Fake Can Be Just As Good

Vinyl LP

 It seems like New York trio Blonde Redhead have been dogged with Sonic Youth comparisons since the day they formed years ago, taking their name from an old song by No New York faves DNA. Such yakking only grew louder when the group, then a quartet, signed with Steve Shelley's Smells Like label in 1994 for a pair of LPs, and then let the Sonic Youth drummer produce them. Three years down the road, it's a resemblance still firmly in place on Fake Can Be Just as Good, despite the group employing producer John Goodmanson and switching labels to Chicago's venerable, powerful Touch & Go. But if this stubborn outfit of two handsome Italian-Americans and a pretty Japanese-American doesn't care about being branded copycats, and it seems they don't, then neither should anyone else. Improving with each release, the solid, crashing duo of guitarists (and alternating singers) Kazu Makino and Amedeo Pace may borrow an ethic, an anti-pop stance, and atonal tension that's super-familiar, but the clean sound, direct attack, and straightforward, tense delivery are all their own. Moreover, there's plenty of room for further exploration in these dark, forbidding, tempest-ridden post-punk seas. In fact, when Makino and Pace get cold, claustrophobic, weird, wired, and chilling (with help from borrowed Unwound bassist Vern Rumsey) is when they also nearly explode in deep undercurrents: see the best things here, the quietly terrified "Symphony of Treble" and "Bipolar." And unlike 95 percent of all bands based on the New York noise tradition, Blonde Redhead never just grind like nails to chalkboards -- their well-produced sound is never annoying or unpleasant -- nor forget that music is supposed to have hooks, no matter how much it eschews obvious pop melodic conventions. Far from mere protégés of any band or scene, Blonde Redhead are a unique sub-branch all their own on a fertile tree.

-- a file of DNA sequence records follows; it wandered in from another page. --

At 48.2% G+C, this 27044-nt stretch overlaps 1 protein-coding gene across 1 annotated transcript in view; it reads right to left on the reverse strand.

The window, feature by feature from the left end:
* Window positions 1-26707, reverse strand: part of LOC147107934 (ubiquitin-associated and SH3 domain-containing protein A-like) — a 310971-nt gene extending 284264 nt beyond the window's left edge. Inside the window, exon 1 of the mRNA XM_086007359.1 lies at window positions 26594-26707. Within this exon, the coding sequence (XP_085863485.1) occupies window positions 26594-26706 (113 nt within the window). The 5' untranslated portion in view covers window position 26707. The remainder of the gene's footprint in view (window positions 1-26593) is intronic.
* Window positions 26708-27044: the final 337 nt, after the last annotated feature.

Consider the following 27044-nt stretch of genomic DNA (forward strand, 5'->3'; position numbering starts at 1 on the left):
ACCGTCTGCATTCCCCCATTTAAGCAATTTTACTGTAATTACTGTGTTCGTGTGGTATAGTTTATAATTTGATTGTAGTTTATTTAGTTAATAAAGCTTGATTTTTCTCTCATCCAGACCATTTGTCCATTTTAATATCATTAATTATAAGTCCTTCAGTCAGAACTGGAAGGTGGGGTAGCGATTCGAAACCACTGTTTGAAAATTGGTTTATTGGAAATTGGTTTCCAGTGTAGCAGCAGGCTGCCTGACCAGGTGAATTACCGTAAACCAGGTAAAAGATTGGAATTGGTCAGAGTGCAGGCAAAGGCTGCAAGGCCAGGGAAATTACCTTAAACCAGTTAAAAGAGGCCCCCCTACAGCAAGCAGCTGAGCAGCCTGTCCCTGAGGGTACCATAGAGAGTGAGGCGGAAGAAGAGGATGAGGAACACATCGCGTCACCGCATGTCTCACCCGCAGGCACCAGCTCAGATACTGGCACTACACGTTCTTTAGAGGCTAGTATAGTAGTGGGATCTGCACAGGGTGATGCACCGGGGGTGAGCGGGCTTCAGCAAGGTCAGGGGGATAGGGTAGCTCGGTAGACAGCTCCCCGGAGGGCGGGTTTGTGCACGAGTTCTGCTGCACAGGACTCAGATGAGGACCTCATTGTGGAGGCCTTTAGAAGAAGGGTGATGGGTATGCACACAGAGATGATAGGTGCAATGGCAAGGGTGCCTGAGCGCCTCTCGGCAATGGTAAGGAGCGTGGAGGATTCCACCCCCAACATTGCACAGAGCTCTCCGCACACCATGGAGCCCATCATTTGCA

1. Kazuality
  2. Symphony of Treble
  3. Water
  4. Ego Maniac Kid
  5. Bipolar
  6. Pier Paolo
  7. Oh James
  8. Futurism vs. Passeism